He wore a dark suit that had been well tailored. Full of the grease-stains of the road and pricked in several places by the sharp pieces of coke upon which he had lain, it nevertheless fit him well and accentuated the lines of his powerful body. He was about six feet tall. His hair curled around the edges of his cap. His face was intelligent, well cut; his eyes a vivid blue. When he removed his hands he showed a sardonic sneer. He tried to smile. The sneer remained.

All in the group save Husky were deferential to the new arrival. They acted as though a man had appeared among them. He walked toward the stove.

“God Almighty, what a night! Is this all the wood you’ve got?” He blew on his hands again. Then as if irritated at the scarcity of wood, “What a hell of a bunch of vagabonds and thieves you are! You’d all sit here and freeze before you’d rustle some wood.”

He pushed One Leg from his chair, tore it apart, and put it in the stove.

He pulled a quart of whisky from a sagging coat pocket.

A constable’s voice was heard.

“Come on, here! It’s a wonder you ain’t froze! You oughta be in school instead of galavantin’ around the country.”

He stood in the door with a youth of fine features.

All the vagabonds looked up except Doc. He still stared at the rotting floor. The youth walked to the stove.

“They’re comin’ younger an’ younger. Soon babies’ll be on the road,” laughed a vagabond.

“Yes―lovely babies,” remarked Doc, looking at the youth. The sound of the constable’s footsteps could be heard, dying.

Tacked to the wall was part of a map of America. The ruffian in the tailored suit walked toward it.

“It’s not all here. The Gulf of Mexico and the Southern States are missing.”

“Well, you don’t count ’em anyhow,” laughed One Leg.

The man traced a route with his finger.

“We’re a hell of a ways from nowhere…and along ways to go.”

He walked away and stood with his back to the stove. His eyes scanned the array of derelicts.

“Where you from, Bozo?” He turned to the youth.

“Over yonder,” returned the lad, circling the room with his hand.

“We’re all from over yonder,” put in Doc.

The wind rose in a terrifying crescendo. The kerosene lamp flickered. A shadow passed over the room.

The wind died down, then rose again, louder than before. Doors and window rattled violently.

“It’ll blow the cells outta the building if it keeps this up,” laughed Weazle.

“Or the wool off a sheep’s tail, eh, Weaz?” suggested One Leg.

Doc spoke in a cracked, appealing voice to the youth who had taken his fancy.

“So you’re from over yonder?” He broke into a half song:

Over yonder―when the roll is called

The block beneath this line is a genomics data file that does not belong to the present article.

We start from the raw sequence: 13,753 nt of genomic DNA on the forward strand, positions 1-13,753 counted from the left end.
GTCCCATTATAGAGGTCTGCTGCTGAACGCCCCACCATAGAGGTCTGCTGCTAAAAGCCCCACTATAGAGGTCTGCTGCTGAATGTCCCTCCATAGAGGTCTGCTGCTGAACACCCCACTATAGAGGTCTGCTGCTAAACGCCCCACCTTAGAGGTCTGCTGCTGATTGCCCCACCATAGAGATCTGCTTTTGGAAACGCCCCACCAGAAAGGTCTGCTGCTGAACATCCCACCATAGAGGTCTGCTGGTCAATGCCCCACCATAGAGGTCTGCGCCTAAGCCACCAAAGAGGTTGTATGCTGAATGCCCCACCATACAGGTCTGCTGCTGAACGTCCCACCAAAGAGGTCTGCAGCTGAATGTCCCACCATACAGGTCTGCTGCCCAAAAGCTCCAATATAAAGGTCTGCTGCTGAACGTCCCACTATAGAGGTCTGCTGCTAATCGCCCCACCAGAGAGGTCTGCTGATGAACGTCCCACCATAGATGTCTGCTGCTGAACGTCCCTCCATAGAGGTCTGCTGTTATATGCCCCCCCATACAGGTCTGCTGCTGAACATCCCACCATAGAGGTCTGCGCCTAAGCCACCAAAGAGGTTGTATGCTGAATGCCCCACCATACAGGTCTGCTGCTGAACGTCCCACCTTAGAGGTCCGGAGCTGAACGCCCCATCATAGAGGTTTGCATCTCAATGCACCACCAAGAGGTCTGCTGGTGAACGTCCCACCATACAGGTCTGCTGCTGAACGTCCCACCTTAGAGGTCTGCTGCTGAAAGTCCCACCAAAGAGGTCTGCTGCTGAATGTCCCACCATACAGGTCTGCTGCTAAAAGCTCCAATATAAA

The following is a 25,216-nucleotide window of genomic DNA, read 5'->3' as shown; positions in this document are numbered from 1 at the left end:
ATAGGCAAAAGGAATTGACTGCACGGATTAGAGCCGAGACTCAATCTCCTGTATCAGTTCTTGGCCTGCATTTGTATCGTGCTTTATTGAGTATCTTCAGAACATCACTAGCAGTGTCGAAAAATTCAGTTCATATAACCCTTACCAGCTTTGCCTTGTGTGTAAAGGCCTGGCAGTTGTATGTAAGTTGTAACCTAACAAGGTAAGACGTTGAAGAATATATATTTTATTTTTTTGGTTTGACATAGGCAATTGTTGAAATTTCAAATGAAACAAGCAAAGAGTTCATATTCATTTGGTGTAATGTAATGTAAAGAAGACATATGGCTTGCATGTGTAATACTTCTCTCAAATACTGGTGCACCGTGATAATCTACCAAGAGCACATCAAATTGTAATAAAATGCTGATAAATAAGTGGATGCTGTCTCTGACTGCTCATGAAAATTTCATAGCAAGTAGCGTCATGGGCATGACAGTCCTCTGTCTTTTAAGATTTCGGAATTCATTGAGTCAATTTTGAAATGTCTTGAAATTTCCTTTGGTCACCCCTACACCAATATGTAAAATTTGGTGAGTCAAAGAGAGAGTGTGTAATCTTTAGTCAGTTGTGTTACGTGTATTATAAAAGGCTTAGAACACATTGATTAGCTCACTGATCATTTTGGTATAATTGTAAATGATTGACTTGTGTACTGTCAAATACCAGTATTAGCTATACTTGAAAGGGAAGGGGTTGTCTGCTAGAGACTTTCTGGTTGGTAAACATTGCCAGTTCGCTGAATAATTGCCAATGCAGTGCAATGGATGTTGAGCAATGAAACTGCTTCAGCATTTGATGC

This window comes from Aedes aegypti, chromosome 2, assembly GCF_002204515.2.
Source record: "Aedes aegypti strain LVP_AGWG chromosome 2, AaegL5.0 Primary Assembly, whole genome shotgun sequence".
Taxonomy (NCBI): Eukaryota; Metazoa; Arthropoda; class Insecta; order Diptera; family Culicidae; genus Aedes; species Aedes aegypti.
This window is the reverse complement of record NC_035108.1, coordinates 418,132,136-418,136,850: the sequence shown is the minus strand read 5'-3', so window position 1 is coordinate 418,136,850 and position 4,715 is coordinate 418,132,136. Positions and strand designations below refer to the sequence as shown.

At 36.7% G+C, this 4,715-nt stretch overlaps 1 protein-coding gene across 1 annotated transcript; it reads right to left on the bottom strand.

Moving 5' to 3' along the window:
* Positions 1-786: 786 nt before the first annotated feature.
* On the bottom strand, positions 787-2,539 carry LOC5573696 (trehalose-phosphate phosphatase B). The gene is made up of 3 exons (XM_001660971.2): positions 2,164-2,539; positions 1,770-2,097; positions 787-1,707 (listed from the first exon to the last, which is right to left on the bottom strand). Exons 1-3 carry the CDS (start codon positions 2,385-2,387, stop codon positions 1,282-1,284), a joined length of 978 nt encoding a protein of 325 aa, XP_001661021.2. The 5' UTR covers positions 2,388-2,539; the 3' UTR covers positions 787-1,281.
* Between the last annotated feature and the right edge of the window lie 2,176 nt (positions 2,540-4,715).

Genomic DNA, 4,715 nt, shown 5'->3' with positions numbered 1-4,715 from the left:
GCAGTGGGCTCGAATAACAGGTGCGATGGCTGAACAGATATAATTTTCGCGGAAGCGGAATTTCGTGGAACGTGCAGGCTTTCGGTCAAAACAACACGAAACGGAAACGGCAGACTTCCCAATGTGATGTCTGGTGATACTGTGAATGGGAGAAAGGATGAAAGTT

Over yonder―I’ll be there!

The ruffian in the worn tailored suit took up the words in a rich vibrant voice:

On that bright and glorious morning
When old time shall be no more…
When the roll is called over yonder
I’ll be there!

He beat time with feet and hands. The youth and Weazle took up the song.

They stopped suddenly. The wind pounded at the door. The ruffian in the tailored suit took another drink.

“Gimme a swig o’ that, for God’s sake!” pleaded Husky. “I’m needin’ a drink for a week. I’m goin’ nuts in here―two whole days of it.”

“Who ran your saloon last year? I’m not feedin’ good liquor to hoboes. You get a couple of swigs of this an’ it’d blow your empty can off. It’s not regular liquor, you know. It’s nitro-glycerine. I use it for soup―it opens anything.” He looked at Husky, trembling on his pine box scat.

“Lord, have a little pity, ‘bo! I’d give everybody a drink if I had it. I’d give the sun away an’ sit in the shade… That’s why I’m here.”

The man’s sneer vanished for a second. “I’ll give you a swig-just to watch it work.” He handed him the bottle. “Bathe your troubles on Nitro Dugan.”

V

The vagabonds became alert at mention of the name.

Husky clamped his immense jaws about the neck of the bottle.

“Here―what the hell! I’m giving you a drink―not the whole bottle!”

Nitro Dugan wrestled with Husky, who held the gurgling fluid upward.

Impatient, he stepped backward and slammed a heavy fist against Husky’s jaw. The bottle broke and fell to the floor.

Husky stood, legs apart, the neck of the bottle in his mouth.

“Give a bum a horse and he’ll want a stable,” snapped Nitro, looking at the spilled liquor. The bottle neck rattled to the floor.

Husky’s mountain of muscle trembled as though lava poured through it. He frowned at his benefactor with menace and seated himself on the pine box. Nitro sneered at him, “Now would you like some ham and eggs?” His voice rose. “What do you think I am―a traveling bartender?” Pointing to the floor, “Look what you did-you’d muss up Heaven if they let you in.”

Husky’s heavy voice boomed. “Gwan away from me-afore I tap you on the button!”

“Don’t talk to me that way, ‘bo. I’ll put a hole through you so big you can bury yourself in it,” sneered Nitro Dugan.

“Gentlemen, gentlemen―remember where you are,” pleaded Doc. “It ill behooves men to forget themselves over such trifling matters.”